Title: In Love With A Wicked Man
Author: Liz Carlyle
Publisher: Avon Books
Release Date: October 29, 2013
Buy Links: Amazon (Paperback) | Amazon (Kindle)
What does it matter if Kate, Lady d'Allenay, has absolutely no marriage prospects?
She has a castle to tend, an estate to run, and a sister to watch over, which means she is never, ever reckless. Until an accident brings a handsome, virile stranger to Bellecombe Castle, and Kate finds herself tempted to surrender to her houseguest's wicked kisses.
Disowned by his aristocratic family, Lord Edward Quartermaine has turned his gifted mind to ruthless survival. Feared and vilified as proprietor of London's most notorious gaming salon, he now struggles to regain his memory, certain of only one thing: he wants all Kate is offering—and more.
But when Edward's memory returns, he and Kate realize how much they have wagered on a scandalous passion that could be her ruin, but perhaps his salvation.
Family lore had long held that when the ancient Barons d’Allenay were no more, the Kingdom of Great Britain would crumble. For better than five hundred years, an unbroken if often tangled line of these noble gentlemen had held control of the vast Somerset estates collectively known as Bellecombe, which had been the seat of the Barons d’Allenay since the time of Henry V.
But at long last, after the fortunes of the barony had waxed and waned a dozen times, there finally came the day when there was no Lord d’Allenay.
No one was less pleased by this unfortunate turn than Kate, Lady d’Allenay. But the kingdom did not, after all, crumble.
And the fortune? Regrettably, that was definitely on the wane—and all of Bellecombe with it. But Lady d’Allenay had never been without pragmatism. Indeed, from the earliest years of her girlhood, her grandfather, the thirteenth Baron d’Allenay, had been wont to pat her on the head and declare her the sensible one.
Indeed, she could hardly have been the beautiful one. That honorific had fallen to her late brother, Stephen. Certainly she was not the charming one, for her little sister, Nancy, had half the county’s male population eating from the palm of her hand. So all that was left to Lady d’Allenay, it seemed, was pragmatism. And from the age of eight, when she had realized that her frivolous parents were not to be relied upon, she’d striven to cultivate that dull virtue.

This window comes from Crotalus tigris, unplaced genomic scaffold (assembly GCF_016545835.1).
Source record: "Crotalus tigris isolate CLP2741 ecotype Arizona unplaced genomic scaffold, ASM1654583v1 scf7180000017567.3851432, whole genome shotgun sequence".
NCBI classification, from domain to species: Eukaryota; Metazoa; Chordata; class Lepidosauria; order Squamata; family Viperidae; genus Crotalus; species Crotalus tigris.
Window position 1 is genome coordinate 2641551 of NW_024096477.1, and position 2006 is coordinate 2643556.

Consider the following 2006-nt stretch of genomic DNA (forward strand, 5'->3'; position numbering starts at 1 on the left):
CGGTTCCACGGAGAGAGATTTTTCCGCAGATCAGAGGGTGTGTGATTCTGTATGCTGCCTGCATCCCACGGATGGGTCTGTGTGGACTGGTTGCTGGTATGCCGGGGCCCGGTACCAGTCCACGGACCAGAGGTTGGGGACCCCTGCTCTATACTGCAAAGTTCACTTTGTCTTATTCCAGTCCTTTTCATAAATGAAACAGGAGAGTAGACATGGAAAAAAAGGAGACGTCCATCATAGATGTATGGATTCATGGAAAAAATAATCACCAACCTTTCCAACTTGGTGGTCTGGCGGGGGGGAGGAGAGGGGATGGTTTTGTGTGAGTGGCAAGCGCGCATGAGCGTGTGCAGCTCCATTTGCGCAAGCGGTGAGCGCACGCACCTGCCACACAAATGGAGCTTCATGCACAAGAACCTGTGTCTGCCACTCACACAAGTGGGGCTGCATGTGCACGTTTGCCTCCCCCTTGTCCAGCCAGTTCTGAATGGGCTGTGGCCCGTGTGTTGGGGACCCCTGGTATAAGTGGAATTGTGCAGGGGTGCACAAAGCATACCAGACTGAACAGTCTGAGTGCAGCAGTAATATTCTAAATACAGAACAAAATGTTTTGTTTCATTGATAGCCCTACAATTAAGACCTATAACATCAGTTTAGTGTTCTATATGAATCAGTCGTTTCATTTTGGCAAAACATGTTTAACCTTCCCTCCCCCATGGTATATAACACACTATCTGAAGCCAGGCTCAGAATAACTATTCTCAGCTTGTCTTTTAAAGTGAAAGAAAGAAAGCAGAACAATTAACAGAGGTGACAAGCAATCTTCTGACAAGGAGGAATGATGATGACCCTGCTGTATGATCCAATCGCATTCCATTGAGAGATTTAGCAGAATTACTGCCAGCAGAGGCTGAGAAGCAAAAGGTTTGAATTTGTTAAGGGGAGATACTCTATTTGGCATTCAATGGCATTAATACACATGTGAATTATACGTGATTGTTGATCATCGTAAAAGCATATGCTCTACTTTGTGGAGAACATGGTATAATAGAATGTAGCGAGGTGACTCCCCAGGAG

“—and do it pillowslip by bloody damned pillowslip!” she added through clenched teeth.
“Beg pardon, m’lady?” enquired a voice behind her.
“Never mind, Peppie,” Lady d’Allenay called back to her housekeeper. Then, with a clever twist, the baroness extracted herself from the depths of a massive linen press and presented Mrs. Peppin with a stack of fresh pillowslips. “New!” she declared triumphantly.
“Why, so they are!” Mrs. Peppin’s eyes widened.
“I had a dozen put back,” Lady d’Allenay confessed, “in anticipation of just such an emergency. The old ones we’ll mend. Remind the maids to set them darning side down when they make up all the guest rooms.”
“You always were such a sensible girl, miss,” said Mrs. Peppin, gazing lovingly upon the crisp fabric.
“And full of pragmatism,” added Lady d’Allenay rather too cheerfully.
But not beauty. Or wit. Or red-gold ringlets. Her housekeeper, however, had not seen new linen in a decade, and was awed into silence by its magnificence.